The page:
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mfcking
Beginner
172 Views

Cache line size or cache sector size used by VTune?

Hi,
I noticed there are some confusing terms being used even in Intel P4 optimization manual. In some chapter, the manual says P4 Xeon's cache line size is 128B and fetch two 64B sectors each time when doing read and use onlyone 64B when doing write. However, in some chapters, it says the cache line size is still 64B. I'm not very clear about the relationship between cache line and sector. Could someone shed the light on this? And what's the correct cache line for P4 Xeon? Which size VTune will consider to use as the cache line size when do profiling?
Thanks,
L.Y.

Message Edited by mfcking@yahoo.com on 09-12-2005 12:13 PM

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9 Replies
TimP
Black Belt
172 Views

This feature of the Xeon design is usually referred to as Adjacent Sector Prefetch. Cache lines generally are brought into cache in pairs for read. For some purposes, it does behave as if the cache line size were doubled. Recent models have a facility for disabling this feature, but it is on by default.
mfcking
Beginner
172 Views

Hi Tim,
Thanks a lot for your reply. I'm still not very clear about the cache sector: when we say cache line, does that mean cache sector indeed? Why not just merge these two sectors into a single line instead of prefetecing two sectors?
L.Y.

Message Edited by mfcking@yahoo.com on 09-12-2005 12:17 PM

mfcking
Beginner
172 Views

Hi,
If the cache line size in Xeon is really 64B instead of 128B(one sector), then thelease significant 6 bits(0..5) instead of 7 bits(0..6) shouldnot be consideredin alias comparison. But that is not VTune does, right?
L.Y.

Message Edited by mfcking@yahoo.com on 09-12-2005 12:22 PM

TimP
Black Belt
172 Views

I don't know whether this particular effect of enabling and disabling Alternate Sector Prefetch has been fully checked out. It has to be disabled, if you wish to avoid adverse effects when one thread writes to one cache line of a pair, and the other thread reads from the other line of the pair, on a different logical processor. If you maintain the 128 byte address separation between reads and writes, you avoid this variety of cache aliasing (false sharing), even with ASP enabled. This is not the usual reason for disabling it.

Message Edited by tim18 on 09-12-2005 11:17 PM

mfcking
Beginner
172 Views

Hi Tim,
Do you know how to disable the ASP on Nocona? I want to use VTune to profile Memory Order Machine Clear event to see if ASP does has impact on the false sharing?
Thanks,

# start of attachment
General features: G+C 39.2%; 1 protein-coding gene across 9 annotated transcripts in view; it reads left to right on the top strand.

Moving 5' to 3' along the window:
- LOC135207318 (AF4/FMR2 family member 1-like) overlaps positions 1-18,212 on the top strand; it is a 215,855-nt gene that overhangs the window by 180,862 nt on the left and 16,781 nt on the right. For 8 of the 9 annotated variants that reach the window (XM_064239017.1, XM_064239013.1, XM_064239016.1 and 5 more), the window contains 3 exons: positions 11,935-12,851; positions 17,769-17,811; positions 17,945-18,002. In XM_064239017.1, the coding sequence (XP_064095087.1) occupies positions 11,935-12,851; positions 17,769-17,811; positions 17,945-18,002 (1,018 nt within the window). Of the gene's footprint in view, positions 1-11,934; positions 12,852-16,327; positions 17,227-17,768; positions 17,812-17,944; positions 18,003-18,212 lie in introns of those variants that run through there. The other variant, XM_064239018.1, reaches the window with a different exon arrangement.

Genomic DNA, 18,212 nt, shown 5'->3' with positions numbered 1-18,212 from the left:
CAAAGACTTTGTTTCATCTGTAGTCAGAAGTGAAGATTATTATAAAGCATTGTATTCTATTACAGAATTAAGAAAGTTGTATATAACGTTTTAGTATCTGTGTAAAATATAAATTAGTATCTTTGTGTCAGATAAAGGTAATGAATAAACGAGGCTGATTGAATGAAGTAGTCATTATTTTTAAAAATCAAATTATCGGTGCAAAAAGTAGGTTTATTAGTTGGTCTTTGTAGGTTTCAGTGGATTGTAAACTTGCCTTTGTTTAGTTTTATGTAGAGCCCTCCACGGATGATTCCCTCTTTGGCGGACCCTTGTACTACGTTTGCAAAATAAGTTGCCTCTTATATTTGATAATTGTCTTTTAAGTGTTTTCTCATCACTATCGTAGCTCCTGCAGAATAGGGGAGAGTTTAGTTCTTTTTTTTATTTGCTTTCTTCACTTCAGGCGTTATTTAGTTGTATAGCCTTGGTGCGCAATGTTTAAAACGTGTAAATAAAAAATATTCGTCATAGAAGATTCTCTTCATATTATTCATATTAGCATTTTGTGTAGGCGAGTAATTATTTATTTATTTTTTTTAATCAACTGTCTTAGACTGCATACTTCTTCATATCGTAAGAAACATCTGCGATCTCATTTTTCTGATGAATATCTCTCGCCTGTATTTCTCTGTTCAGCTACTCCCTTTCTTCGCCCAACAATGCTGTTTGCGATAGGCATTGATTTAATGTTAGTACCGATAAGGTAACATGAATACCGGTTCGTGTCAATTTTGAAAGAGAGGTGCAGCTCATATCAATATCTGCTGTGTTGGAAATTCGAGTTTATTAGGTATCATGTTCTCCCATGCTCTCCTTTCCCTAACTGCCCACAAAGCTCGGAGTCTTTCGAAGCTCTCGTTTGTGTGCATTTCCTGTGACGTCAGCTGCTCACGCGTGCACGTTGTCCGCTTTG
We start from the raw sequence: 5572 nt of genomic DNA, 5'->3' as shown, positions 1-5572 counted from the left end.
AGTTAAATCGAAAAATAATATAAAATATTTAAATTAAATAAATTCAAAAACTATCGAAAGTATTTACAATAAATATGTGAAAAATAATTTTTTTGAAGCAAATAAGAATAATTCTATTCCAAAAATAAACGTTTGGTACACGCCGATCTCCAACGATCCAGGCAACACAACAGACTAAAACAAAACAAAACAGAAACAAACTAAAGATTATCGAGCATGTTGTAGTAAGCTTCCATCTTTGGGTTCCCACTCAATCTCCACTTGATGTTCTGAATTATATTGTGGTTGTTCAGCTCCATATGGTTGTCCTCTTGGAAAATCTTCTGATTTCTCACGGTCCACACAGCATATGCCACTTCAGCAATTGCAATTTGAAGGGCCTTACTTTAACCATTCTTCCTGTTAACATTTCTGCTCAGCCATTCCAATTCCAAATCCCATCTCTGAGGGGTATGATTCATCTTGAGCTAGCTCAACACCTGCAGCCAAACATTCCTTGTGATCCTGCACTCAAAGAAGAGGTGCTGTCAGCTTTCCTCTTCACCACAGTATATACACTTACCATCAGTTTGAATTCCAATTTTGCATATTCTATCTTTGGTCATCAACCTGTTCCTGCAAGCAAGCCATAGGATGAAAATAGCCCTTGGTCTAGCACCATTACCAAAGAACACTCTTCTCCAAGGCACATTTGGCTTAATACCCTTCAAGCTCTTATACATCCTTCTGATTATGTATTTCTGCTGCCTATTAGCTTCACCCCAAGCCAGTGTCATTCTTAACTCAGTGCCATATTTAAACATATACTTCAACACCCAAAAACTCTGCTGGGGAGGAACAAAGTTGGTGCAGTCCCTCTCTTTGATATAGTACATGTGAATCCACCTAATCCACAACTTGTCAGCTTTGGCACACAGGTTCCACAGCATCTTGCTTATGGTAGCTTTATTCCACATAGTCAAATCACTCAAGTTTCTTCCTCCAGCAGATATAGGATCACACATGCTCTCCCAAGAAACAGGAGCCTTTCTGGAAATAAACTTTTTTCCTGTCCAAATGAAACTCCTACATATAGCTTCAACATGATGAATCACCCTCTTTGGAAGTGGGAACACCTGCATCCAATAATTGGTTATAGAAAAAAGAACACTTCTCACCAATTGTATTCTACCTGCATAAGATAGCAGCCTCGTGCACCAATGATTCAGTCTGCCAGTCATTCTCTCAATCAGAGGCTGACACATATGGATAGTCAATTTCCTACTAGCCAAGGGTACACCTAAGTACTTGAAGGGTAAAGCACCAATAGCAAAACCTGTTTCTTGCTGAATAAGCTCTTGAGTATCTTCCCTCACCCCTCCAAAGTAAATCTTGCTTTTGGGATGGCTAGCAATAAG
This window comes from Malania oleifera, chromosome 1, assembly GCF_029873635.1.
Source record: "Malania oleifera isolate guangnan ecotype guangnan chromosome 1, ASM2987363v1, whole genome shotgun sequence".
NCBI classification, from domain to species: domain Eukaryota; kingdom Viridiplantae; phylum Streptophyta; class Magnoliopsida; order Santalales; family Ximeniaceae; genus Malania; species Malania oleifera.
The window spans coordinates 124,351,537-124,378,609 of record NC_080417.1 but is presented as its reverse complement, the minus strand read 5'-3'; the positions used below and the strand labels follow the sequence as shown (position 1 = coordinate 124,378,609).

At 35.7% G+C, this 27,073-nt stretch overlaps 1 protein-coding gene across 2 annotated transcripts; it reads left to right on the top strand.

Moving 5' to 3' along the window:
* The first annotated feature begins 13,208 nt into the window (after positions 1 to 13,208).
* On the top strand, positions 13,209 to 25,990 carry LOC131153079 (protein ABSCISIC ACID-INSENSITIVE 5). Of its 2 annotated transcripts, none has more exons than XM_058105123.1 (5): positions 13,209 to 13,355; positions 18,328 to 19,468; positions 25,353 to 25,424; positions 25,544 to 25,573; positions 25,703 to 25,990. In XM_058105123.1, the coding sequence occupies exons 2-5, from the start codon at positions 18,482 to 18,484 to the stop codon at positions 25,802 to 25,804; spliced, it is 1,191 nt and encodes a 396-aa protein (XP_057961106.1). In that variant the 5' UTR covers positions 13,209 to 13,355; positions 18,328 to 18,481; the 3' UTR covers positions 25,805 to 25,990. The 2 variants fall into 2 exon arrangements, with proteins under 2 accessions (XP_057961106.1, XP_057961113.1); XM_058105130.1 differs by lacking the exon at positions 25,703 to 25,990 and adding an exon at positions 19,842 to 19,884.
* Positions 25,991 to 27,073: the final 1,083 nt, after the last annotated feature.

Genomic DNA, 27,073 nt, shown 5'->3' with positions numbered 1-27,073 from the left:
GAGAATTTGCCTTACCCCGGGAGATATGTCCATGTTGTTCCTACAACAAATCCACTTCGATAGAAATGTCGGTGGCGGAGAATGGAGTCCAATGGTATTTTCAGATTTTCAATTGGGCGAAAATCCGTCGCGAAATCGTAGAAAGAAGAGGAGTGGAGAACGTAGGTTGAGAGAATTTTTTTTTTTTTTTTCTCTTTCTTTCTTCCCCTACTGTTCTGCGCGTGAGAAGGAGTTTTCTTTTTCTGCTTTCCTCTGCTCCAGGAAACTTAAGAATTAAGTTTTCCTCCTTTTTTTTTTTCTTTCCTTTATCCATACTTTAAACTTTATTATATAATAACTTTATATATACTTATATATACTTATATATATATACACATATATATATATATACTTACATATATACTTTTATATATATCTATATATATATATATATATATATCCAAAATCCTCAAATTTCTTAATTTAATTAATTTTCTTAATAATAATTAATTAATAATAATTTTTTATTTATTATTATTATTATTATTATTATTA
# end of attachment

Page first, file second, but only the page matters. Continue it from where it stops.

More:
L.Y.
TimP
Black Belt
172 Views

Details may vary among distros. Root privilege is required. The msr module must be loaded
/sbin/insmod msr
and used to modify the contents of
/dev/cpu/0,...
When HT is active, any change to 0 applies also to 1 (logical siblings).
The device corresponding to the logical processor of interest is opened, lseek() used to get to file offset 0x1a0, and the bit
1 << 19 at that location is to be xor'd. A bit of black magic.

See /arch/[x86_64|i386]/kernel/msr.c and the attached program. This example program works separately on the Alternate Sector and Strided hardware prefetch of each logical CPU.

Message Edited by tim18 on 09-12-2005 11:15 PM

mfcking
Beginner
172 Views

Hi Tim,

Actually in theBIOS of supermicro board for Nocona, there is switch with which you can turn off this ASP. Just FYI.

L.Y.

Message Edited by mfcking@yahoo.com on 09-15-2005 12:30 PM

mfcking
Beginner
172 Views

Hi Tim,

The IPv4 forwarding performance on 2.6.9 Linux kernel lost 1% when ASP is disabled. Weird?

L.Y.

TimP
Black Belt
172 Views

The greatest reported gains for disabling ASP have been with applications which use all HyperThread logical processors, and don't use the other cache line of the pair very often. In my own testing, ASP has made little difference, partly because the cache lines are brought in anyway by the strided prefetch, and there is no reasonable possibility of turning that off without big performance losses. The differences tend to be concentrated in certain functions.
I haven't seen any reports of investigation of disabling ASP to deal with the kind of false sharing we discussed. A portable application should not depend on separate threads frequently reading and writing data closer together than 128 bytes. It looks like you don't have such a problem.
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